Results from a Phase I clinical trial have shown that a monoclonal antibody known as L9LS is safe and highly protective in U.S. adults exposed to the malaria parasite. The use of this antibody could be effective in limiting malaria in regions of the world where the disease is endemic. According to the World Health Organization, about 240 million people had malaria in 2020 and about 627,000 of them died.

“These early clinical trial results demonstrating that a monoclonal antibody administered subcutaneously can protect people from malaria are highly encouraging,” said Anthony S. Fauci, MD, director of the National Institute of Allergy and Infectious Diseases (NIAID), which sponsored the trial.

Scientists from the Vaccine Research Center (VRC), part of the NIAID at the National Institutes of Health (NIH), developed L9LS and led the Phase I clinical trial. They published their findings in The New England Journal of Medicine (“Low-Dose Subcutaneous or Intravenous Monoclonal Antibody to Prevent Malaria”).

A vaccine for malaria is available but its efficacy is variable. “Monoclonal antibodies are a promising solution to the problem of overcoming host and parasite factors that can present challenges to the generation of highly protective and durable vaccine-induced immunity to malaria,” the scientists wrote. “A durable and potent monoclonal antibody delivered subcutaneously to infants and children could be an effective intervention to limit malaria-related morbidity and mortality worldwide over prolonged periods.”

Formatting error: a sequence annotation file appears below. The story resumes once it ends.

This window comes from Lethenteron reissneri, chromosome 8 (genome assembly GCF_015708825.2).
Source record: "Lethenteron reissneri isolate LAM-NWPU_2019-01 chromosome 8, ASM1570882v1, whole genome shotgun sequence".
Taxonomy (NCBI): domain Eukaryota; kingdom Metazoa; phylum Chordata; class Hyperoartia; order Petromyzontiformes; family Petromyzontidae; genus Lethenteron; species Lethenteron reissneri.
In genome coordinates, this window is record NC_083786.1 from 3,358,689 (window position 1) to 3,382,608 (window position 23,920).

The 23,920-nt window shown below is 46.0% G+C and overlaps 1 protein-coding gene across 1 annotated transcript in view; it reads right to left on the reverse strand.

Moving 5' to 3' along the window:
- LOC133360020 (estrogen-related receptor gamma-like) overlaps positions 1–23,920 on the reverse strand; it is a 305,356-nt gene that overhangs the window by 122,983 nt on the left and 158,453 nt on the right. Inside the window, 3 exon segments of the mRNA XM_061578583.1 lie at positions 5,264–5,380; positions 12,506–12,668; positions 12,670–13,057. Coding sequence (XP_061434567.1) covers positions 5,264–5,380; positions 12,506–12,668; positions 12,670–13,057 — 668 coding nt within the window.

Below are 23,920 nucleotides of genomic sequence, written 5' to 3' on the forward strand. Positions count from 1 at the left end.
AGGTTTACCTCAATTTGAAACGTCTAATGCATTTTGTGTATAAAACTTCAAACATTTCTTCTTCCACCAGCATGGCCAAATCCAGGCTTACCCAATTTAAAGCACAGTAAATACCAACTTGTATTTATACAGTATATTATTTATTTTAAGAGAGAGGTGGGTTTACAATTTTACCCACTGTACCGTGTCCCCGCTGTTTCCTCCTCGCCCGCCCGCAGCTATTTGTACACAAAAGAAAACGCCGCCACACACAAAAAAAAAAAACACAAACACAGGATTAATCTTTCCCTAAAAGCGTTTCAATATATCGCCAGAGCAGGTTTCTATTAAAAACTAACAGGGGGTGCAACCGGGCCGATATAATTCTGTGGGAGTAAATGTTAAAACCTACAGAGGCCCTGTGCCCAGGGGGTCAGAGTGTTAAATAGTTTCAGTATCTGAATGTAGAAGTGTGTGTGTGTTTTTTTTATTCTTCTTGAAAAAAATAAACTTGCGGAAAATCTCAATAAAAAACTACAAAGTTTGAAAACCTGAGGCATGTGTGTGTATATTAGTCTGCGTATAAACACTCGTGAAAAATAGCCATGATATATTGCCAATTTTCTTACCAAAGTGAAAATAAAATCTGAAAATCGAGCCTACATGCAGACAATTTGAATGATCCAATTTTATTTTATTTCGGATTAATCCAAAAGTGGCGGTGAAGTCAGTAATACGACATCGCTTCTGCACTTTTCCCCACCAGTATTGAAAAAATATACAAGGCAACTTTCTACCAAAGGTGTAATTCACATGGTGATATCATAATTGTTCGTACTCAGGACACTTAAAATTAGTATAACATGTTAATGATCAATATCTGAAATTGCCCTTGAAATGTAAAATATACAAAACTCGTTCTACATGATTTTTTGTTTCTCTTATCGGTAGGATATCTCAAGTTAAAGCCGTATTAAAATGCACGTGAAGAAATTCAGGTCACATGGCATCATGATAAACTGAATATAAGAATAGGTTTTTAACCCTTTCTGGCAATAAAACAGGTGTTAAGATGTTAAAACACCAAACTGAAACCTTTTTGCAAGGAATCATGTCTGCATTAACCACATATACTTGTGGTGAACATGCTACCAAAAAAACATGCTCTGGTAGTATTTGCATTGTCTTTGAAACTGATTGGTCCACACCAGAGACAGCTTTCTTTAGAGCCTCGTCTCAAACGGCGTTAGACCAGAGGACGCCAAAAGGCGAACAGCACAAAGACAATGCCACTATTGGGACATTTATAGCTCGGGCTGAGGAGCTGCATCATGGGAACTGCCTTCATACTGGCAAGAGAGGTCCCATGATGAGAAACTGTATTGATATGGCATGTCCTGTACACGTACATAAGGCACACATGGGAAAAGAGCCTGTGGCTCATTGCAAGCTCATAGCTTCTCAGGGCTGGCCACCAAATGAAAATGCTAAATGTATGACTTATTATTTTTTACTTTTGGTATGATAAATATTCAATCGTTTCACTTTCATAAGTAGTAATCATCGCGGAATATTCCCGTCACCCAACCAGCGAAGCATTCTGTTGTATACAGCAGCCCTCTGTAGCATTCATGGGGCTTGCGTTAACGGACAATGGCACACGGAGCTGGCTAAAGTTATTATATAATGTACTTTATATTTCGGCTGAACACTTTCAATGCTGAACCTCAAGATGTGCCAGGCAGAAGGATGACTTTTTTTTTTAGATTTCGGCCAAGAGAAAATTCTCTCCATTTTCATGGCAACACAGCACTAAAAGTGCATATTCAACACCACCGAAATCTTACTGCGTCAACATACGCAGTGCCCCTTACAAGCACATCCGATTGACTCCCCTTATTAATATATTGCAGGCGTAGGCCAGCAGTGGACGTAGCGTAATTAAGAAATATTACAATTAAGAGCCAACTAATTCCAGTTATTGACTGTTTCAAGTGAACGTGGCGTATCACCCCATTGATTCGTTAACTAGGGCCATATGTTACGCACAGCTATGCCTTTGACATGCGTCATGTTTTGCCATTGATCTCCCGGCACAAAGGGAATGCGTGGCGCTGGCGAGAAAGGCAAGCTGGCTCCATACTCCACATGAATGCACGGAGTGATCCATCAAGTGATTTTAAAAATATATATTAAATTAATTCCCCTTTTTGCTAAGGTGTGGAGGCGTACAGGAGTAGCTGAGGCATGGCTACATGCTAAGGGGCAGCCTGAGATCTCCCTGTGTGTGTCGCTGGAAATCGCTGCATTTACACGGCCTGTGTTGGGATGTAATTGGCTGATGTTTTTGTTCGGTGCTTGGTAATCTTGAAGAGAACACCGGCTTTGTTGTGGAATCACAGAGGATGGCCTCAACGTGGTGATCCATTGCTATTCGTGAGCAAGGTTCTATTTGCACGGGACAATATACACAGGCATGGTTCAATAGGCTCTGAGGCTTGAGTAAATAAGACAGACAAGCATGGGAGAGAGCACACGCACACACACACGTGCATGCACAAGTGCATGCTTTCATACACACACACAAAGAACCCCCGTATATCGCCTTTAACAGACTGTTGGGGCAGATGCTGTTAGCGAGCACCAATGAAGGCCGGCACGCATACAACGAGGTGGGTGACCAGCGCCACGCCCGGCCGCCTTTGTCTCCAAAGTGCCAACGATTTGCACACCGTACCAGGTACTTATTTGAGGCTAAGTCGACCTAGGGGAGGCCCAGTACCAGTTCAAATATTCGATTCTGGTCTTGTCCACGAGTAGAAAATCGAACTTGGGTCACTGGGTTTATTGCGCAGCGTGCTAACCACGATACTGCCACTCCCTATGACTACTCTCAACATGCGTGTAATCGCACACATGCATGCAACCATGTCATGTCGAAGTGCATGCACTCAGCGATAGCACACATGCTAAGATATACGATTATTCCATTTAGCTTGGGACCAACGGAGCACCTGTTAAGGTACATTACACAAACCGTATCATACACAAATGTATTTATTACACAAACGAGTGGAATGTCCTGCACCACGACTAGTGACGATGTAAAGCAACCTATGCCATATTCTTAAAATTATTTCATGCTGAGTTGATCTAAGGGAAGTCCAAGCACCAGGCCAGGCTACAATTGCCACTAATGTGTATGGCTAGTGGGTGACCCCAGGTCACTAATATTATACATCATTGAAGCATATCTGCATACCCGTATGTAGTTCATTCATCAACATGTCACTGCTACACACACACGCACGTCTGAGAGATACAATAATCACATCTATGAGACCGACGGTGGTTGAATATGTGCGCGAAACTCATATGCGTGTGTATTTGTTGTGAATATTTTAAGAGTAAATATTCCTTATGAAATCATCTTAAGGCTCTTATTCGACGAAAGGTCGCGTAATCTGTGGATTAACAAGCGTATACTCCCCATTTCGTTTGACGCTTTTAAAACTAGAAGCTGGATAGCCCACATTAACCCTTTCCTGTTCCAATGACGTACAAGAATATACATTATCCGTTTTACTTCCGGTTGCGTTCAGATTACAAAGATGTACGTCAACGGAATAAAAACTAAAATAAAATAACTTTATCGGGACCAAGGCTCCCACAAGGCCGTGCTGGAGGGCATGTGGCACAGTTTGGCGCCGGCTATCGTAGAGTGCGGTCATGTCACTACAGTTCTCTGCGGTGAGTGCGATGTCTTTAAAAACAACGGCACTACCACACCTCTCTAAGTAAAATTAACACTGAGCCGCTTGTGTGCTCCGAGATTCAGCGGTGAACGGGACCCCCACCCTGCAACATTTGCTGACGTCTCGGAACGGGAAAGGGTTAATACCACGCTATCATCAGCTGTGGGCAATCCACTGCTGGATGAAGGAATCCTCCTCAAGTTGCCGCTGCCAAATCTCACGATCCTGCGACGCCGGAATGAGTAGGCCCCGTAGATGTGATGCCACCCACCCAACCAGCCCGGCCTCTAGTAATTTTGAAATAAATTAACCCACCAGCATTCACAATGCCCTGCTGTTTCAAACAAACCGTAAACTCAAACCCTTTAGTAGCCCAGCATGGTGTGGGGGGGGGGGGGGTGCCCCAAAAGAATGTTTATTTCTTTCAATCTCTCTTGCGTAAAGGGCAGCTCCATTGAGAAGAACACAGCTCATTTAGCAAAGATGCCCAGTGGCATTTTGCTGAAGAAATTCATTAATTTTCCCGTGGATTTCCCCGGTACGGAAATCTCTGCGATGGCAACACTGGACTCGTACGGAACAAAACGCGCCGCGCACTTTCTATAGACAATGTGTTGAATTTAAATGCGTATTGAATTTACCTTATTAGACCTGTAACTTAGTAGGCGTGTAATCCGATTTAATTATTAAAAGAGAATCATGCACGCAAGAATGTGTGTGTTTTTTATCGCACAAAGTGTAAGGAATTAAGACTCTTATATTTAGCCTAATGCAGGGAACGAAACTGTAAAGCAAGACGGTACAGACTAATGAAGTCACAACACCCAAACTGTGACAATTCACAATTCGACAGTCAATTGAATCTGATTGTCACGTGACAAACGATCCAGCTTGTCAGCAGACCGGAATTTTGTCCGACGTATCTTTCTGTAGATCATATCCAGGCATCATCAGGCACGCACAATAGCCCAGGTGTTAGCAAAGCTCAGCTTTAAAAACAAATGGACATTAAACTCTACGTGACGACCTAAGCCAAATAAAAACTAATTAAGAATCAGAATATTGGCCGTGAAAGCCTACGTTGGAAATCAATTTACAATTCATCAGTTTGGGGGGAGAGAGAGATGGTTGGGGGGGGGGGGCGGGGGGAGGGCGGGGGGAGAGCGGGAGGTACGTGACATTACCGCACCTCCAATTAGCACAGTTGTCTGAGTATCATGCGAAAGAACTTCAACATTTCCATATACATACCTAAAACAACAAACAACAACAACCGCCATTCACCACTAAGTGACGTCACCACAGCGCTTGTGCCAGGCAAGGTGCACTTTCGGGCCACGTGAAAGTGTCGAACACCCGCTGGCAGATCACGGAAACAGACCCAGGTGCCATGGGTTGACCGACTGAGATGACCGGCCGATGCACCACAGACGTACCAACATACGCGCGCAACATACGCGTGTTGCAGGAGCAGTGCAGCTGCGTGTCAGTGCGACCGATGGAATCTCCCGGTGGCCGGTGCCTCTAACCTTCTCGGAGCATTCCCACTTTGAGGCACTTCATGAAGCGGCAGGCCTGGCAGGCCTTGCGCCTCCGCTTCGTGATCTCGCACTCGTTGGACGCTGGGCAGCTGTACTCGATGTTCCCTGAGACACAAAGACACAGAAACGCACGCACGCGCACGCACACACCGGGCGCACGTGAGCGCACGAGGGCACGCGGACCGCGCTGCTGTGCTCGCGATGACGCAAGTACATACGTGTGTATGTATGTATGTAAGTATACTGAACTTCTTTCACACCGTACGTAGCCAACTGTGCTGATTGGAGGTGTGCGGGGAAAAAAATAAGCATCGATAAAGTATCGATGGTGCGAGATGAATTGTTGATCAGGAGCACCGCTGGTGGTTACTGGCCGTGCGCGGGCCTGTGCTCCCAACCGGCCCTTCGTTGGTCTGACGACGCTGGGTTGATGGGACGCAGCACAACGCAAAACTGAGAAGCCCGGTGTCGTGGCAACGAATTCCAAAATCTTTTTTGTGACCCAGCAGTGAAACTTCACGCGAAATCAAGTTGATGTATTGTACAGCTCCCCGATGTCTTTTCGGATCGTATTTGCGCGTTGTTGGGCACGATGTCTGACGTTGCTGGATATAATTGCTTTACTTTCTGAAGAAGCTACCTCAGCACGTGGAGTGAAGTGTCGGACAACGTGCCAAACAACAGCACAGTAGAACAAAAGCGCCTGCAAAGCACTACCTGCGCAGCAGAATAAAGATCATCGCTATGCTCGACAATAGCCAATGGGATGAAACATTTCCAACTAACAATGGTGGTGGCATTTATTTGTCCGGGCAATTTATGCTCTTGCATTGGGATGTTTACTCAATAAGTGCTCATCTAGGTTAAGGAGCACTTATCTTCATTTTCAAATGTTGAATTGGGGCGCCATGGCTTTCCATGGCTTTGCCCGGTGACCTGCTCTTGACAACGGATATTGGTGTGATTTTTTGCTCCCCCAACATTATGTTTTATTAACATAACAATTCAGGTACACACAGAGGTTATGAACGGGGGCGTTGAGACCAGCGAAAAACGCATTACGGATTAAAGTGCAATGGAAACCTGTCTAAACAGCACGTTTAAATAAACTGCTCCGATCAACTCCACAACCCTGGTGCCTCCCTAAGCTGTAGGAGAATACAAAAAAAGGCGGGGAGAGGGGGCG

L9LS is a laboratory-made version of a naturally occurring antibody called L9, derived from the blood of a volunteer who had received an investigational malaria vaccine. The antibody prevents malaria by neutralizing the parasites in the skin and blood before they can infect liver cells.

In the trial, 17 participants received an injection of L9LS at a dose of 1 mg, 5 mg, or 20 mg per kilogram of body weight. These participants, along with six control participants, were exposed to mosquitoes carrying the malaria-causing parasite Plasmodium within 2 to 6 weeks after the administration of L9LS.

Of the 17 L9L2 participants, 15 (88%) were protected. All six control participants developed malaria infection, as did two of the L9L2 participants. The antibody had an estimated half-life of 56 days, and no safety concerns were identified.

“These findings may have important public health and clinical implications because they establish the potential to advance protection against malaria in regions with seasonal and perennial transmission,” the researchers wrote. Phase II clinical trials are underway to evaluate whether L9LS can prevent malaria in infants and children in Mali and Kenya, where malaria is endemic.

“We look forward to results in larger field studies that will help establish an effective dose,” said Robert Seder, MD, who led the development of L9LS.

Richard Wu, MD, staff clinician in the VRC’s Clinical Trials Program, led the Phase I trial. Study collaborators included scientists from the U.S. Public Health Service Commissioned Corps; the Ragon Institute of Massachusetts General Hospital, Massachusetts Institute of Technology and Harvard University; NIAID’S Biostatistics Research Branch; WRAIR; and the University of California at San Diego.

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